Nouveaux Riches translates literally to “new rich,” and it refers to individuals or families who have recently risen to higher economic standing but have not gained full social acceptance by members of the established upper class or elite. While the nouveaux riches do possess substantial economic wealth, they are regarded as lacking the prerequisite cultural skills and dispositions to fully become members of society’s elite. To signify their membership in elite status groups, the nouveaux riches may mimic the cultural consumption of the established upper class; however, these efforts are often not entirely successful. Pierre Bourdieu in Distinction (1984) describes the new bourgeoisie as possessing a similarly large degree of economic capital but less cultural capital relative to the old bourgeoisie.
The Industrial Revolution played an important role in the rise of the nouveaux riches, notably through the expansion of a highly educated, urban middle class with considerable time and resources for leisure activities. These upwardly mobile, wealthy individuals then worked to legitimize their elite status by adopting the styles and tastes of the established upper class.
For much of British history, for example, “old money” has been gentrified and titled, with large estates and hereditary seats in the House of Lords. The nouveaux riches mimicked the old aristocracy to an extent by buying estates and sending their children to the same elite boarding schools. However, they also developed their own, often indulgent, sense of style that was in contrast to the more refined sensibilities of the established elite (Crook 1999). In his critical analysis of the late-nineteenth-century American upper classes, Thorstein Veblen in The Theory of the Leisure Class ( 1932) finds that the nouveaux riches worked to emulate European aristocratic families by engaging in “conspicuous consumption.” However, they were considered by “old money” to lack taste, manners, and discretion:
Many a gentleman of the old school has been provoked to remark regretfully upon the under-bred manners and bearing of even the better classes in the modern industrial communities; and the decay of the ceremonial code … among the industrial classes proper has become one of the chief enormities of latter-day civilization in the eyes of all persons of delicate sensibilities. (p. 46)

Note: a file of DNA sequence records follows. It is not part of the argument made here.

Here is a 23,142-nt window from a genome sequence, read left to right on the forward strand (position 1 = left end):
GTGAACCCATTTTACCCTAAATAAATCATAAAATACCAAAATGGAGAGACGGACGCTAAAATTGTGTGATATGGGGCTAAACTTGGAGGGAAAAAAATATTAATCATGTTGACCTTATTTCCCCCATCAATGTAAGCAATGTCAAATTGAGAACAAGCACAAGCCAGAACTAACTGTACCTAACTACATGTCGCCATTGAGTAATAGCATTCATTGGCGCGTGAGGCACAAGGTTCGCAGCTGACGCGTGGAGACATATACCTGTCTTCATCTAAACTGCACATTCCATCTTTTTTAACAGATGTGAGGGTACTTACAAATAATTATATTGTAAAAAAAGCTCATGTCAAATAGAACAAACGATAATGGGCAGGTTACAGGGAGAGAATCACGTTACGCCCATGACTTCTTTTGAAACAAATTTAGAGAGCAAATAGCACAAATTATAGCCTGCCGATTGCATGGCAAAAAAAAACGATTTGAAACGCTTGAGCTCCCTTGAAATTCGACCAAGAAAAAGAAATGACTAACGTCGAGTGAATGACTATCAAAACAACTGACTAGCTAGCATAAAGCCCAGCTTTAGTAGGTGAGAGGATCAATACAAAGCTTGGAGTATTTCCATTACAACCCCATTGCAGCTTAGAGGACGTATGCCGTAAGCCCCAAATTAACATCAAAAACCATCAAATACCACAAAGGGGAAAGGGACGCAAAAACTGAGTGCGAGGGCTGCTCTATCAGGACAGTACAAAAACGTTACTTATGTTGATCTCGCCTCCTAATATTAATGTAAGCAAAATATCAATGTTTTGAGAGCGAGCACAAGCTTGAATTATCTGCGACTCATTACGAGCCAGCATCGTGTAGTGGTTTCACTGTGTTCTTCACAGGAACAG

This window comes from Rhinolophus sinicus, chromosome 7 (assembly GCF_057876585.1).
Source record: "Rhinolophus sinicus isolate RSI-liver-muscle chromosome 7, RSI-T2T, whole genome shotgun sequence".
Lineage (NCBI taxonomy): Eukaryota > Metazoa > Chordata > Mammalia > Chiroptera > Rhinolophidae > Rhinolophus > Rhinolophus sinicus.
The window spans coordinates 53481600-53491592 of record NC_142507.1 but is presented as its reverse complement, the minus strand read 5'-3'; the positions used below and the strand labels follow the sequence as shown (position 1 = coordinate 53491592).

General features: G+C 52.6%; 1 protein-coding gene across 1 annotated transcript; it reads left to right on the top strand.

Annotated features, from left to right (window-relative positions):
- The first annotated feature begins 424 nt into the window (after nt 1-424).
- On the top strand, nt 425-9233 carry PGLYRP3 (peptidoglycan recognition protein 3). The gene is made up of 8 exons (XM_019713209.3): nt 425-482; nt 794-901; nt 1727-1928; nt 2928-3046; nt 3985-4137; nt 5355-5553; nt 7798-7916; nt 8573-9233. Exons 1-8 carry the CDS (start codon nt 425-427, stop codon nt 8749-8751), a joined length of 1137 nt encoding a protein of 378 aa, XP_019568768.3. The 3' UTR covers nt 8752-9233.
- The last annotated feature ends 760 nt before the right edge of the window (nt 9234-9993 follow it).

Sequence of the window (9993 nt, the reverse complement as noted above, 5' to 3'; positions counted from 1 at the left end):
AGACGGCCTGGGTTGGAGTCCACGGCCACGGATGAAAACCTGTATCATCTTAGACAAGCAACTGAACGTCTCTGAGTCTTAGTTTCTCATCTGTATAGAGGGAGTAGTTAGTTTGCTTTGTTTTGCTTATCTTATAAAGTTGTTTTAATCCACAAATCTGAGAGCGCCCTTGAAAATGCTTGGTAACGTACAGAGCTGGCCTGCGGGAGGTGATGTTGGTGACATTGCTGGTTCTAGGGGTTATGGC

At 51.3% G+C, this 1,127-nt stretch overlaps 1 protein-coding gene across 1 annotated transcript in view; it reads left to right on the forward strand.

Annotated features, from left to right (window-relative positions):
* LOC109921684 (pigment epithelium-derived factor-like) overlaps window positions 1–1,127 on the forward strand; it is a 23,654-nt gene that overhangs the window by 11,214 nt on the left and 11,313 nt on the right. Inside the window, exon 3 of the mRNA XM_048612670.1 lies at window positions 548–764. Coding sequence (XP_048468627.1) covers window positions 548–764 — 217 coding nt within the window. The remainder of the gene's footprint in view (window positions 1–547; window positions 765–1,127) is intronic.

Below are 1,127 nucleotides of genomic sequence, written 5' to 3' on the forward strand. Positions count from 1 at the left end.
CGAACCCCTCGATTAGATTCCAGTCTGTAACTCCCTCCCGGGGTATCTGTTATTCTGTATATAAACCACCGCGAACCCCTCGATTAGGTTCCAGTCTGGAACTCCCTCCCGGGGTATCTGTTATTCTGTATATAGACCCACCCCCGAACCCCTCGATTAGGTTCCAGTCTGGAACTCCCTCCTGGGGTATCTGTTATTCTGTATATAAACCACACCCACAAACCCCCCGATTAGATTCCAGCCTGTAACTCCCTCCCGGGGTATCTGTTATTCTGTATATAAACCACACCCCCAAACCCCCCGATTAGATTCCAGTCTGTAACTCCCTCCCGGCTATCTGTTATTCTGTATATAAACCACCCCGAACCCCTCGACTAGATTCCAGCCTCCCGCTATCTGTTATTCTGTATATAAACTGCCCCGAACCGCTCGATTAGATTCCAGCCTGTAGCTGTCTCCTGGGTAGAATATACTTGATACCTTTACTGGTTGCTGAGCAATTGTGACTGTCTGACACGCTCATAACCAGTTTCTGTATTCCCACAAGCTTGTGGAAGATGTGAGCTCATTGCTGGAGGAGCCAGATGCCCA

More recently, in the former Soviet republics a class of nouveaux riches emerged, largely composed of former Communist Party bureaucrats who made fortunes during the transition to market capitalism and privatization (Brucan 1998, pp. 69–94).
While in previous eras the nouveaux riches were considered to demonstrate a distinctive set of artistic tastes, attitudes toward culture, political views, and the like, it appears that many of these differences have reduced over time. As Max Weber in Economy and Society ( 1968) describes, while status groups do often draw on cultural attributes to achieve social closure and advance their own interests, ultimately “at some point economic conditions become causally important and often decisive” (p. 341). Over time, the common economic conditions and shared class interests of the new and old rich may serve to overcome social differences and create a unified elite class.
SEE ALSO Aristocracy; Bourdieu, Pierre; Class, Leisure; Culture, Low and High; Distinctions, Social and Cultural; Elites; Gentility; Industrialization; Stratification; Upward Mobility; Veblen, Thorstein; Weber, Max
Bourdieu, Pierre. 1984. Distinction: A Social Critique of the Judgement of Taste. Cambridge, MA: Harvard University Press.
Brucan, Silviu. 1998. Social Change in Russia and Eastern Europe: From Party Hacks to Nouveaux Riches. Westport, CT: Praeger.
Crook, J. Mordaunt. 1999. The Rise of the Nouveaux Riches: Style and Status in Victorian and Edwardian Architecture. London: Trafalgar Square Publishing.
Lamont, Michèle. 1992. Money, Morals, and Manners: The Culture of the French and the American Upper-Middle Class. Chicago: University of Chicago Press.
Veblen, Thorstein.  1932. The Theory of the Leisure Class. New York: Vanguard Press, 1932.
Weber, Max.  1968. Economy and Society: An Outline of Interpretive Sociology, eds. Guenther Roth and Clays Wittich. 3 vols. New York: Bedminster.
Nathan D. Martin